Everyone (or maybe everyone who has easily triggered feelings) has that one song. The song that evokes emotions whether you want it to or not. Maybe they are happy emotions, maybe they’re sad — but no matter what you’re doing when you hear it, it gets you.

Wednesday morning, it turns out, several folks shared the moment when emotions overcame them because of a song. Just as a minute of silence ended and the bagpipes sounded, several people drew in their breath and moments later began wiping their eyes.

“Amazing Grace” touched a nerve. Of course, it may not have been the song alone. The simple ceremony held each year at Sheridan Fire-Rescue on the morning of Sept. 11 doesn’t include any rituals that would necessarily prompt tears in the more stoic among us.

It includes the ringing of a bell, first responders standing at attention, a short invocation, the release of doves, a welcome from Sheridan Fire-Rescue staff and a minute of silence. Then, everyone disperses, some taking refuge in the bay of the fire station, sharing coffee and doughnuts. Others head off to work and continue their days.

Victims’ families don’t read the names of loved ones lost. Photos aren’t shown of those who died Sept. 11, 2001, or of the scenes of the attacks.

The short ceremony, instead, gives each attendee a chance to reflect — to think of where they were when they heard the news of planes flying into the World Trade Center in New York City, the Pentagon and later the field in Pennsylvania.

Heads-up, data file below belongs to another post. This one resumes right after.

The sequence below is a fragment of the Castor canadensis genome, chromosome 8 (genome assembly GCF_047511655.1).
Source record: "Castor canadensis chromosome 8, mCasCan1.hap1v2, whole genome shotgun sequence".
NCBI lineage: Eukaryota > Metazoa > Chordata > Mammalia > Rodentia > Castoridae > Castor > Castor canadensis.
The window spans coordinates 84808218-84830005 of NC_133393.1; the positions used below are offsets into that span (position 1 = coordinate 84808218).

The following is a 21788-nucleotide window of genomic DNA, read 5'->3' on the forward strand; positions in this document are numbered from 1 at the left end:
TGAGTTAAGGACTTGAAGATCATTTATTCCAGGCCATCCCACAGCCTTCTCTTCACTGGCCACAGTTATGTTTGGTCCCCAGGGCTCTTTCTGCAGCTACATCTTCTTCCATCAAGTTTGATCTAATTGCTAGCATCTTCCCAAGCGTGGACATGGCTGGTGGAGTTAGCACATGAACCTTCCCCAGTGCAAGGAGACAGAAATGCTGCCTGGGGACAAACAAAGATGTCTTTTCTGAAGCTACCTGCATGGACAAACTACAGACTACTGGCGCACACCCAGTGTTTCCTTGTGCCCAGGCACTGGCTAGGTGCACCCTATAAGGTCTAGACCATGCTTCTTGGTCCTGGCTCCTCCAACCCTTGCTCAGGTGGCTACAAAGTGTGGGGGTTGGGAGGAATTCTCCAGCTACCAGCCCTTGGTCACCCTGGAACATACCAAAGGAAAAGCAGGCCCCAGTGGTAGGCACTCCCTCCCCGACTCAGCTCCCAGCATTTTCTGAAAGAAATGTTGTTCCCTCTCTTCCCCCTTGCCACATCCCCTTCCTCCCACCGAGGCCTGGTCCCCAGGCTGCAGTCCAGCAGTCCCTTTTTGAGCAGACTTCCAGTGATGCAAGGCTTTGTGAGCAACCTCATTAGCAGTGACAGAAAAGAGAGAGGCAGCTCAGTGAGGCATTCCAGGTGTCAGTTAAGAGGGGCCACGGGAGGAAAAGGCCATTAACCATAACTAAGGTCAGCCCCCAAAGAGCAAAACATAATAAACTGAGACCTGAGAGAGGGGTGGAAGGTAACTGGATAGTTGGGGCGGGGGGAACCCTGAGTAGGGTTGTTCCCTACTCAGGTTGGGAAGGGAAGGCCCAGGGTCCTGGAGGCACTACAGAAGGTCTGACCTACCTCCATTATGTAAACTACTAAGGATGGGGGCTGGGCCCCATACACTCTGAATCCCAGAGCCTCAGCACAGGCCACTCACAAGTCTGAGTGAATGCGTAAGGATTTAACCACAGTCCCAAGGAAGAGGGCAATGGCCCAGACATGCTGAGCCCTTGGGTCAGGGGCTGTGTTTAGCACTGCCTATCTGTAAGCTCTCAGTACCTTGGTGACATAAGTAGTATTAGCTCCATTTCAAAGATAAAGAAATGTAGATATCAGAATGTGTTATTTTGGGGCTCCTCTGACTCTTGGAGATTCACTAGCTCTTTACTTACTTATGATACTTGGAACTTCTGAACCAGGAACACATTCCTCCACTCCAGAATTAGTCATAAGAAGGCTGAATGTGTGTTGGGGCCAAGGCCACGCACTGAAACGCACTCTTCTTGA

Each person at the ceremony Wednesday likely could remember clearly where they were and what they were doing — except the children who attended with teachers and parents. Their memories will only be those passed down by parents and other adults.

They’ll learn about 9/11 through teachers and other adults, just as other generations learned about Pearl Harbor, the Challenger explosion and other major, national incidents. To some, the day feels like it was just yesterday. To others, it’s a distant, abstract event that you understand changed the world, but you don’t truly feel that change.

I’ve attended the ceremony at Sheridan Fire-Rescue every year that I could. If I was in town, I went. Each year, it seems, the number of attendees has dwindled. Maybe the memories are too hard to relive, time has removed the need for closure or life has just gotten busier and busier.

We all have our own ways of marking the day, which was evident as social media channels filled with photos and quotes, a couple of which stood out more than others — and were widely shared.

One said something like, “Eighteen years ago, 3,000 people woke up and hugged their family members for the last time before heading off to work.”

As community members gathered in front of our small-town fire department Wednesday morning, recalling their own deeply personal memories, honoring those who lost their lives and thinking about their own reasons for living and loving, the bagpipes sounded, and we all returned to Sept. 11, 2001.